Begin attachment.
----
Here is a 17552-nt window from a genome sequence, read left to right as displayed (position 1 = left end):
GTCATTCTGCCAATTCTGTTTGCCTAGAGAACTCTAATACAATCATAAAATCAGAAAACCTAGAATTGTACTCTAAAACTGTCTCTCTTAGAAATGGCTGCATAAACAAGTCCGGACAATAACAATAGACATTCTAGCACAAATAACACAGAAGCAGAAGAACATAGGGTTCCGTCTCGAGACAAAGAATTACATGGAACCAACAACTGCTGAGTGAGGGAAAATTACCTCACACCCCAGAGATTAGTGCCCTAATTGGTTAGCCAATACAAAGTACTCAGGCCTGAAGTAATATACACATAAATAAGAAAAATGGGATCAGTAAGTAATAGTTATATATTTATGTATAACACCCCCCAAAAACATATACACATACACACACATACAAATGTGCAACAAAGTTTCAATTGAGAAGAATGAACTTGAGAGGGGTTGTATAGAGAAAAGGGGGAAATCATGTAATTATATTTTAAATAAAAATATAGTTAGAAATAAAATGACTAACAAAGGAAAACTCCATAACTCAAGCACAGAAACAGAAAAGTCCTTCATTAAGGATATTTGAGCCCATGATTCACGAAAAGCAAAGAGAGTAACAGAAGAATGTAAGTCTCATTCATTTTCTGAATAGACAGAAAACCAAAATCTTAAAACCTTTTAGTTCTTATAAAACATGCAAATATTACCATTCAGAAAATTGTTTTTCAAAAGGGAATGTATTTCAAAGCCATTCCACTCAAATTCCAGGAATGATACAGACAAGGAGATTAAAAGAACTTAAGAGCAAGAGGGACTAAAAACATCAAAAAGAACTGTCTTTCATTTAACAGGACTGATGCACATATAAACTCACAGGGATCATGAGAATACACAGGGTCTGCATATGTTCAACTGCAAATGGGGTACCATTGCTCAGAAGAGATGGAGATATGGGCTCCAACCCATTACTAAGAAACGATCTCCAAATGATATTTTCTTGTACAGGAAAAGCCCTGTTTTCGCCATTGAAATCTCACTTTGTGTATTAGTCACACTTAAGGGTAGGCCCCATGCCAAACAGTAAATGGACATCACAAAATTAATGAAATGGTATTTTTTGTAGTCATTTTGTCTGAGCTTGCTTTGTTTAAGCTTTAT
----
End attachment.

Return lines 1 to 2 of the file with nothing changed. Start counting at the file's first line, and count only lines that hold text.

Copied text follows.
Here is a 17552-nt window from a genome sequence, read left to right as displayed (position 1 = left end):
GTCATTCTGCCAATTCTGTTTGCCTAGAGAACTCTAATACAATCATAAAATCAGAAAACCTAGAATTGTACTCTAAAACTGTCTCTCTTAGAAATGGCTGCATAAACAAGTCCGGACAATAACAATAGACATTCTAGCACAAATAACACAGAAGCAGAAGAACATAGGGTTCCGTCTCGAGACAAAGAATTACATGGAACCAACAACTGCTGAGTGAGGGAAAATTACCTCACACCCCAGAGATTAGTGCCCTAATTGGTTAGCCAATACAAAGTACTCAGGCCTGAAGTAATATACACATAAATAAGAAAAATGGGATCAGTAAGTAATAGTTATATATTTATGTATAACACCCCCCAAAAACATATACACATACACACACATACAAATGTGCAACAAAGTTTCAATTGAGAAGAATGAACTTGAGAGGGGTTGTATAGAGAAAAGGGGGAAATCATGTAATTATATTTTAAATAAAAATATAGTTAGAAATAAAATGACTAACAAAGGAAAACTCCATAACTCAAGCACAGAAACAGAAAAGTCCTTCATTAAGGATATTTGAGCCCATGATTCACGAAAAGCAAAGAGAGTAACAGAAGAATGTAAGTCTCATTCATTTTCTGAATAGACAGAAAACCAAAATCTTAAAACCTTTTAGTTCTTATAAAACATGCAAATATTACCATTCAGAAAATTGTTTTTCAAAAGGGAATGTATTTCAAAGCCATTCCACTCAAATTCCAGGAATGATACAGACAAGGAGATTAAAAGAACTTAAGAGCAAGAGGGACTAAAAACATCAAAAAGAACTGTCTTTCATTTAACAGGACTGATGCACATATAAACTCACAGGGATCATGAGAATACACAGGGTCTGCATATGTTCAACTGCAAATGGGGTACCATTGCTCAGAAGAGATGGAGATATGGGCTCCAACCCATTACTAAGAAACGATCTCCAAATGATATTTTCTTGTACAGGAAAAGCCCTGTTTTCGCCATTGAAATCTCACTTTGTGTATTAGTCACACTTAAGGGTAGGCCCCATGCCAAACAGTAAATGGACATCACAAAATTAATGAAATGGTATTTTTTGTAGTCATTTTGTCTGAGCTTGCTTTGTTTAAGCTTTAT